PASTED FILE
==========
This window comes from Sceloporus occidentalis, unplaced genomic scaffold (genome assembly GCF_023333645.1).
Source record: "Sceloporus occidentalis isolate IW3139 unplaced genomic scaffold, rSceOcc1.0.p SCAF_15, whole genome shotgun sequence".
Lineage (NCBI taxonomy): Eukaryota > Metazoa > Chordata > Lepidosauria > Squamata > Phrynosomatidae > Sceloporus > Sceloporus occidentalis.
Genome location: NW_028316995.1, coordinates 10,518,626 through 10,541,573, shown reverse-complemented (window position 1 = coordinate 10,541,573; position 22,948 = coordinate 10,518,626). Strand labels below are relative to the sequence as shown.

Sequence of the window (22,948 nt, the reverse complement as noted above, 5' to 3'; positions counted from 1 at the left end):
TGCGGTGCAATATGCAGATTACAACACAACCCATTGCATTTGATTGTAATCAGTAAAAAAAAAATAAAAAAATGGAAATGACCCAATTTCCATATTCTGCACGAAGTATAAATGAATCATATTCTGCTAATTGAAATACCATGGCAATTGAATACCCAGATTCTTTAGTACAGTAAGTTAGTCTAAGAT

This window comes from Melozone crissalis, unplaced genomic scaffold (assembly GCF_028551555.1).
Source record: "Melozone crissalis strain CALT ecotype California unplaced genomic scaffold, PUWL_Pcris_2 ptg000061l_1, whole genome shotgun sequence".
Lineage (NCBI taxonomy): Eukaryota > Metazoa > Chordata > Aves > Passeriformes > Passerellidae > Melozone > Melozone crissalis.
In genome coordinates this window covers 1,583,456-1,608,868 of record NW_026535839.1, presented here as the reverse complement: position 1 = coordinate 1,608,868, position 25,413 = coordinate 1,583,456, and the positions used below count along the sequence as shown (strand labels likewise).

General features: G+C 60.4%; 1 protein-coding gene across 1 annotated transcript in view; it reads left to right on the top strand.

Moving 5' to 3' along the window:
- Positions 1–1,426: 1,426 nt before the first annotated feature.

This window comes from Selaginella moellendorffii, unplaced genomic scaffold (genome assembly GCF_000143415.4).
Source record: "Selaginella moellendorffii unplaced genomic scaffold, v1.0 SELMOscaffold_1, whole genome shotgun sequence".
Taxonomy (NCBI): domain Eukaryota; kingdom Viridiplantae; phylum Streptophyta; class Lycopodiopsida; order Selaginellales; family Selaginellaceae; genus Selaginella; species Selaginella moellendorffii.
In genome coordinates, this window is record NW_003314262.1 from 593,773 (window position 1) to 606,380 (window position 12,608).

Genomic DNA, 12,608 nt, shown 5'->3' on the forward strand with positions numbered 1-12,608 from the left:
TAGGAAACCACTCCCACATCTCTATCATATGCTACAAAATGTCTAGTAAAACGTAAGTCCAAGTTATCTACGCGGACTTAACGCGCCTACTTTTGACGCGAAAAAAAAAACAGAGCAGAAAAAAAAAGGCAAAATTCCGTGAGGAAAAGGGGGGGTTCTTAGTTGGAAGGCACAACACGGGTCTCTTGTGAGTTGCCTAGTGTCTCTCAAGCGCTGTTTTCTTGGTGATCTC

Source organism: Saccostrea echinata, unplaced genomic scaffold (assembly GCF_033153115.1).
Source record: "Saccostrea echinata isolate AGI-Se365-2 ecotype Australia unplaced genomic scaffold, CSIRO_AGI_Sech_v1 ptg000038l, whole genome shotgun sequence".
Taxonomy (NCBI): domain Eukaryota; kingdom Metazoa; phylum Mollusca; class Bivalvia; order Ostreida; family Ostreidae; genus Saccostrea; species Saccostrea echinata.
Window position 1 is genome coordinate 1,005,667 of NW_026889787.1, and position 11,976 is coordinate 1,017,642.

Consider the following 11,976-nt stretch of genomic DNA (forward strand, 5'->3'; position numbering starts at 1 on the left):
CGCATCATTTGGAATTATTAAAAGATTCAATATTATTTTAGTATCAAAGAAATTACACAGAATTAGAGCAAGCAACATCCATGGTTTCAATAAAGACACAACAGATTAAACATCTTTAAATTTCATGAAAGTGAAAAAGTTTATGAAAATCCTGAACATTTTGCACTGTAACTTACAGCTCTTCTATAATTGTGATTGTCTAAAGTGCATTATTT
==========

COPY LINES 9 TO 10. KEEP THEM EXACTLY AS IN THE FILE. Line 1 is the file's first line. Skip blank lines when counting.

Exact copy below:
Lineage (NCBI taxonomy): Eukaryota > Metazoa > Chordata > Aves > Passeriformes > Passerellidae > Melozone > Melozone crissalis.
In genome coordinates this window covers 1,583,456-1,608,868 of record NW_026535839.1, presented here as the reverse complement: position 1 = coordinate 1,608,868, position 25,413 = coordinate 1,583,456, and the positions used below count along the sequence as shown (strand labels likewise).